Friday, July 31, 2009

NZSA tells writers not to ignore Google Settlement

The New Zealand Society of Authors (PEN NZ Inc.) is concerned that the publishing industry here seems to be ignoring the Google Book Settlement as if it doesn't matter to us. We believe that's because there seems to have been an assumption that it is only relevant to books published in the US.
Having been alerted to it by Rick Shera, an ICT/IP partner at Lowndes Jordan, we have become increasingly concerned about this controversial deal and are calling our authors to make sure they do not just ignore what will be a revolution in the way that books are made available.

Ironically it is the very useful international reciprocity afforded by one of the oldest copyright treaties, the 1886 Berne Convention, that extends the settlement to non-US authors and publishers. As a signatory to the Berne Convention, the US is required to afford rightsholders from other Berne Convention countries the same copyright protections that it affords its own. Since New Zealand is also a signatory to the Convention, the settlement is therefore also applicable to New Zealand authors and publishers. The important thing to be aware of is that the settlement applies to New Zealand authors and publishers not because they have published in the US but simply because they have published a book to which the settlement applies, ANYWHERE (including solely in New Zealand).

Unless New Zealand authors or publishers formally opt out of the settlement, or formally opt in but request Google not to digitize and/or display their books, Google will have the non-exclusive right to digitize any of their books that were published anywhere before 5 January 2009, whether it has digitized them already or not. Google will then be entitled to display snippets or substantial previews of the books via its Google book search site.
If your book is still generally available for purchase in the US, then Google will only be able to display those excerpts with the consent of the author and publisher. (If the publisher wishes to allow Google to display excerpts, it must notify the author, who then has 30 days to agree or not). However, if your book is not generally available for sale in the US, then it is considered out of print and Google can display excerpts without needing any consent. Those excerpts are far more extensive than would be allowed under New Zealand law.

It seems to us that the rightsholder has 4 options:

1. Negotiate a separate deal with Google under its partner program. For those that already have, the Partner Program agreement will take precedence although it may or may not cover all the rights that Google gets under the settlement agreement.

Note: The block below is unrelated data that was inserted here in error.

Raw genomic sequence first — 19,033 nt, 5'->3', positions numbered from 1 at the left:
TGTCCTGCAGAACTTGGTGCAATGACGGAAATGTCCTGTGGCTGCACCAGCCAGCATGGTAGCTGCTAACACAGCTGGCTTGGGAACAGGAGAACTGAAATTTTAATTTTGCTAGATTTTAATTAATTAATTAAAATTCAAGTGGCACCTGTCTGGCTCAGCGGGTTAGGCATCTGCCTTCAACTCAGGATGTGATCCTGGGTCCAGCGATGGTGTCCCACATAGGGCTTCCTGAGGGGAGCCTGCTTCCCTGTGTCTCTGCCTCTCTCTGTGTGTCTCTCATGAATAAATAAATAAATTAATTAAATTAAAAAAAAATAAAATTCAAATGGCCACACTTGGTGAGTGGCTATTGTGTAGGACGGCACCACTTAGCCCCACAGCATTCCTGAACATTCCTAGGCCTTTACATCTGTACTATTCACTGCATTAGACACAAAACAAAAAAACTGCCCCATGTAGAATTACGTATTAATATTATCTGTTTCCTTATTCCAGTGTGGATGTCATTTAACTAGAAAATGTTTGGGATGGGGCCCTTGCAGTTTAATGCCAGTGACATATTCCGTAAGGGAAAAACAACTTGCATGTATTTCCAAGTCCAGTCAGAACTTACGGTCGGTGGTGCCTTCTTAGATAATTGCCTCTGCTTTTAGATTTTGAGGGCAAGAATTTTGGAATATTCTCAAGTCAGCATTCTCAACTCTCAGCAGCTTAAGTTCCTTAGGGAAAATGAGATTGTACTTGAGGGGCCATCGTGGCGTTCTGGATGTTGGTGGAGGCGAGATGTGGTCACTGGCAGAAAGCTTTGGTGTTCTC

2. Opt out by formally notifying Google. Rightsholders can also request that Google does not digitize their books, but Google is under no obligation to agree to that request. The rightsholder then has the right to sue Google. The deadline for opting out has been extended to 4 September 2009.
3. Opt in. If they opt in and lodge a claim in respect of a book prior to 5 January 2010, rightsholders will receive a share of the $45 million that Google has put aside to pay rightsholders (the exact amount will depend on how many people claim but will be between US$60 and US$300). You will also receive 63% of any revenue received by Google (e.g. from advertising around your book search result or if it is made available on subscription to a library or other institution). Note however, that the Book Registry which oversees all this takes its cut first though.

4. Do nothing – in which case you will be bound by the settlement in the US anyway and will lose the right to sue Google in the US even if Google does digitize your book and publish excerpts. You will also not receive any revenue for that use.

The New Zealand Society of Authors (PEN NZ Inc.) feels that to do nothing is the worst option available to our authors, and we recommend that they carefully consider the best course of action for them to take. We are also calling the New Zealand Government Officials to conduct an enquiry into this Settlement to ensure that our authors and our literature are protected.

Further details about the Settlement will be made available through the New Zealand Society of Authors (PEN NZ Inc.). We are grateful to Lowndes Jordan for its continuing assistance.

For further comment contact
Rick Shera, Lowndes Jordan, Barristers & Solicitors, 09 309 2500
Maggie Tarver, CEO, The New Zealand Society of Authors (PEN NZ Inc.) 09 379 4801

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